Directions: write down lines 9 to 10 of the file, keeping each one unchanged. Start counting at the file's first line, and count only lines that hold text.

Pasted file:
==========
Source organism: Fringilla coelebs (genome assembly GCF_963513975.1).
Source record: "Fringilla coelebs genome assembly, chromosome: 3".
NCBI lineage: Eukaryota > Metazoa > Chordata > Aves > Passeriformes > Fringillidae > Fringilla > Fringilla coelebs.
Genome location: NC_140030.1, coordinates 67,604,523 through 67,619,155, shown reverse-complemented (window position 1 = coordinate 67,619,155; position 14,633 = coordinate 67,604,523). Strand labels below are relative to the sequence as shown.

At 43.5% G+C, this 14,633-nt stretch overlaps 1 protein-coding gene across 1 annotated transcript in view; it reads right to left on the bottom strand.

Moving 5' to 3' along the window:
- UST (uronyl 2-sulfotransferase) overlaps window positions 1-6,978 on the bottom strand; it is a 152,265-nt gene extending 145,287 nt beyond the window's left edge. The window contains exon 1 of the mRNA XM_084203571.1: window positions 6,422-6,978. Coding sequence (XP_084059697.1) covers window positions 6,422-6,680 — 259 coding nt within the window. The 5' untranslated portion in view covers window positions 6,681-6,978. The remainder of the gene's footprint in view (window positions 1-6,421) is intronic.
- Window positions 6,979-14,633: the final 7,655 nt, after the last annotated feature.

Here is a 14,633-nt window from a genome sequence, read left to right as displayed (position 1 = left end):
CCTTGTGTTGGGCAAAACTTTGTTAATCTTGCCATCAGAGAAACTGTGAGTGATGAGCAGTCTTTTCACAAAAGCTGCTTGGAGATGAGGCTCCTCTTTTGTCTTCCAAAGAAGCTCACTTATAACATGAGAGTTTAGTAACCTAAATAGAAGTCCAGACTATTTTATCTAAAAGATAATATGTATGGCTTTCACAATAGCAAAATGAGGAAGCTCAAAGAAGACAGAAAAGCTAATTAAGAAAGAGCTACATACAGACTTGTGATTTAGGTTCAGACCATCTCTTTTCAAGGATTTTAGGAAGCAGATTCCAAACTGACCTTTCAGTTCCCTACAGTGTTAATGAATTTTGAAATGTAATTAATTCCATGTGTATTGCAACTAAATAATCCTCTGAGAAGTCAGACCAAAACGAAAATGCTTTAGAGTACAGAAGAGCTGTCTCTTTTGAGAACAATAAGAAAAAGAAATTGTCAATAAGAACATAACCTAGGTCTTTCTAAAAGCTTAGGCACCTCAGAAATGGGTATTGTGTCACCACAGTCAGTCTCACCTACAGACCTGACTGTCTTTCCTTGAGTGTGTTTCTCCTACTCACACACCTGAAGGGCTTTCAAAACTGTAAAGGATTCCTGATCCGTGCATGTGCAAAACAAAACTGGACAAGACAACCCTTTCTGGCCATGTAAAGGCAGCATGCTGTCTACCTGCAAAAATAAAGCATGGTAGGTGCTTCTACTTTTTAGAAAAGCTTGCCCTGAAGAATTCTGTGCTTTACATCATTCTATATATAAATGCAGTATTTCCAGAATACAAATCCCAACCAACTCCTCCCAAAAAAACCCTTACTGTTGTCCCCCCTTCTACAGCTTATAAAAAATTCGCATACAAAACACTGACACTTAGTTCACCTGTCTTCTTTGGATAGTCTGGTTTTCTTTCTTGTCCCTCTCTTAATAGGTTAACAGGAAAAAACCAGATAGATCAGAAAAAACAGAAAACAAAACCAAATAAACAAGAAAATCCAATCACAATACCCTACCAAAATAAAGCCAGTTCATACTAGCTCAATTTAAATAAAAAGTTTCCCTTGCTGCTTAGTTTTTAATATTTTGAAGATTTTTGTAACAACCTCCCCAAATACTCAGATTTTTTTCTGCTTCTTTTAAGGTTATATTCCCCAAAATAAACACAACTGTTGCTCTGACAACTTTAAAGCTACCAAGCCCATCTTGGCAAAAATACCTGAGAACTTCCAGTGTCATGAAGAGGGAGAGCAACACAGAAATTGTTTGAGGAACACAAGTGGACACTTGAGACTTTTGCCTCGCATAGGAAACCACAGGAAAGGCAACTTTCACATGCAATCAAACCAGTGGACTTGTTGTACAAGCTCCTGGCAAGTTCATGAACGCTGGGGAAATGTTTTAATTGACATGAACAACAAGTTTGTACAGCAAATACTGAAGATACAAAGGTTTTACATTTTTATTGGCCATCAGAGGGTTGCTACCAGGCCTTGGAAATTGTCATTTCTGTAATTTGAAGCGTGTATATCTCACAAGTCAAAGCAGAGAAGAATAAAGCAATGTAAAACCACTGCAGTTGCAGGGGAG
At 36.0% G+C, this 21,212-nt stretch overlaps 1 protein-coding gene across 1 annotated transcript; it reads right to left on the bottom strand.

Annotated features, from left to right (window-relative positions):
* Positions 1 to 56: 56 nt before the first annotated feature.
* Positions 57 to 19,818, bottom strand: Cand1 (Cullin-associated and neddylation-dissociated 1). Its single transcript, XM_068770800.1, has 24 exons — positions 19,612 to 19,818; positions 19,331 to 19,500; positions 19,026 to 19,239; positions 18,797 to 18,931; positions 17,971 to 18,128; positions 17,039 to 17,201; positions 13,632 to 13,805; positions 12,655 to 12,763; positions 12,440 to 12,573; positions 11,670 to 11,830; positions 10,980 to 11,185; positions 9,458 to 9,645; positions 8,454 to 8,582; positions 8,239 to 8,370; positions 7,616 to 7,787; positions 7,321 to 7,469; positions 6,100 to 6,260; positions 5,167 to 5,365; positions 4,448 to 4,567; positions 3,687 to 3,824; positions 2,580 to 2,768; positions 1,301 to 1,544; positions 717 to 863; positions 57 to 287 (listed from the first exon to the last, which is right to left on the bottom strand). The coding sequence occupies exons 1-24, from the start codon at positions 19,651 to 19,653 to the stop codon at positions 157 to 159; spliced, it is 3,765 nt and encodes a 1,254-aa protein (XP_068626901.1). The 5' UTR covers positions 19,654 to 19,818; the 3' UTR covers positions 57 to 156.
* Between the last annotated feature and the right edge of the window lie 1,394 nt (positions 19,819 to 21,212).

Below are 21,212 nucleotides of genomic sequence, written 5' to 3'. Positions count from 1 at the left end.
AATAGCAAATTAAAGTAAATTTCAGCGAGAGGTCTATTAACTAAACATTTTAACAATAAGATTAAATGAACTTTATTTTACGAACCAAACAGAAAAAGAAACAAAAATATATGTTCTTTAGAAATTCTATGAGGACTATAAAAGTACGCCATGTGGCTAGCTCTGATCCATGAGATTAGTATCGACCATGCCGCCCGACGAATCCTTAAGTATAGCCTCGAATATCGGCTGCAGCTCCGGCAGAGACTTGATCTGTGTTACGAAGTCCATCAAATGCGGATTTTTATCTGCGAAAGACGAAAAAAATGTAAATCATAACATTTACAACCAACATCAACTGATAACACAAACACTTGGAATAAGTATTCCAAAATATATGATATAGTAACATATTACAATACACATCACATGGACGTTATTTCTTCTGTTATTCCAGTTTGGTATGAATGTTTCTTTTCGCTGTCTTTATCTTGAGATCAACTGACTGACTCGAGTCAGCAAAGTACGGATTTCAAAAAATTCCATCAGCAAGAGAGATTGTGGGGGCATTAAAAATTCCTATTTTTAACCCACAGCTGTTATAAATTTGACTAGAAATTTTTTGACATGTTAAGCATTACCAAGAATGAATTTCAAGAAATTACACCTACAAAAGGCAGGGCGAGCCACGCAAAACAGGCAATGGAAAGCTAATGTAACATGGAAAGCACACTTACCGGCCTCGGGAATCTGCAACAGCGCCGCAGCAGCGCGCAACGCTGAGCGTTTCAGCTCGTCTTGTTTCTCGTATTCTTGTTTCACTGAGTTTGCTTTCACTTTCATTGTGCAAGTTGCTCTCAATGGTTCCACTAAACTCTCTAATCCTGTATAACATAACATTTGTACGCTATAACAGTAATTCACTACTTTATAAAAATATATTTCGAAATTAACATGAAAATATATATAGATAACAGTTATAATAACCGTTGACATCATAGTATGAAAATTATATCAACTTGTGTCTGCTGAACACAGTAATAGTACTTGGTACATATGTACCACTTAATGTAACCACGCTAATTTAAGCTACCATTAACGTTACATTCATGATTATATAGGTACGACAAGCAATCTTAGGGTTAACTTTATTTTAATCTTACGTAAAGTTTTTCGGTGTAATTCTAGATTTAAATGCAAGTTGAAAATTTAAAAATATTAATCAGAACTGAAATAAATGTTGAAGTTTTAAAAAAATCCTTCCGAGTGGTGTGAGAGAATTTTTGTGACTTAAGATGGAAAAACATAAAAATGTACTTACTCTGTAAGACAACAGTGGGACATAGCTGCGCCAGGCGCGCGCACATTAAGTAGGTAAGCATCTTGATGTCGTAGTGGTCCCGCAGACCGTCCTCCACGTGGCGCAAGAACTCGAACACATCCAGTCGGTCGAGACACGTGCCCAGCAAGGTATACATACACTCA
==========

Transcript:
Here is a 14,633-nt window from a genome sequence, read left to right as displayed (position 1 = left end):
CCTTGTGTTGGGCAAAACTTTGTTAATCTTGCCATCAGAGAAACTGTGAGTGATGAGCAGTCTTTTCACAAAAGCTGCTTGGAGATGAGGCTCCTCTTTTGTCTTCCAAAGAAGCTCACTTATAACATGAGAGTTTAGTAACCTAAATAGAAGTCCAGACTATTTTATCTAAAAGATAATATGTATGGCTTTCACAATAGCAAAATGAGGAAGCTCAAAGAAGACAGAAAAGCTAATTAAGAAAGAGCTACATACAGACTTGTGATTTAGGTTCAGACCATCTCTTTTCAAGGATTTTAGGAAGCAGATTCCAAACTGACCTTTCAGTTCCCTACAGTGTTAATGAATTTTGAAATGTAATTAATTCCATGTGTATTGCAACTAAATAATCCTCTGAGAAGTCAGACCAAAACGAAAATGCTTTAGAGTACAGAAGAGCTGTCTCTTTTGAGAACAATAAGAAAAAGAAATTGTCAATAAGAACATAACCTAGGTCTTTCTAAAAGCTTAGGCACCTCAGAAATGGGTATTGTGTCACCACAGTCAGTCTCACCTACAGACCTGACTGTCTTTCCTTGAGTGTGTTTCTCCTACTCACACACCTGAAGGGCTTTCAAAACTGTAAAGGATTCCTGATCCGTGCATGTGCAAAACAAAACTGGACAAGACAACCCTTTCTGGCCATGTAAAGGCAGCATGCTGTCTACCTGCAAAAATAAAGCATGGTAGGTGCTTCTACTTTTTAGAAAAGCTTGCCCTGAAGAATTCTGTGCTTTACATCATTCTATATATAAATGCAGTATTTCCAGAATACAAATCCCAACCAACTCCTCCCAAAAAAACCCTTACTGTTGTCCCCCCTTCTACAGCTTATAAAAAATTCGCATACAAAACACTGACACTTAGTTCACCTGTCTTCTTTGGATAGTCTGGTTTTCTTTCTTGTCCCTCTCTTAATAGGTTAACAGGAAAAAACCAGATAGATCAGAAAAAACAGAAAACAAAACCAAATAAACAAGAAAATCCAATCACAATACCCTACCAAAATAAAGCCAGTTCATACTAGCTCAATTTAAATAAAAAGTTTCCCTTGCTGCTTAGTTTTTAATATTTTGAAGATTTTTGTAACAACCTCCCCAAATACTCAGATTTTTTTCTGCTTCTTTTAAGGTTATATTCCCCAAAATAAACACAACTGTTGCTCTGACAACTTTAAAGCTACCAAGCCCATCTTGGCAAAAATACCTGAGAACTTCCAGTGTCATGAAGAGGGAGAGCAACACAGAAATTGTTTGAGGAACACAAGTGGACACTTGAGACTTTTGCCTCGCATAGGAAACCACAGGAAAGGCAACTTTCACATGCAATCAAACCAGTGGACTTGTTGTACAAGCTCCTGGCAAGTTCATGAACGCTGGGGAAATGTTTTAATTGACATGAACAACAAGTTTGTACAGCAAATACTGAAGATACAAAGGTTTTACATTTTTATTGGCCATCAGAGGGTTGCTACCAGGCCTTGGAAATTGTCATTTCTGTAATTTGAAGCGTGTATATCTCACAAGTCAAAGCAGAGAAGAATAAAGCAATGTAAAACCACTGCAGTTGCAGGGGAG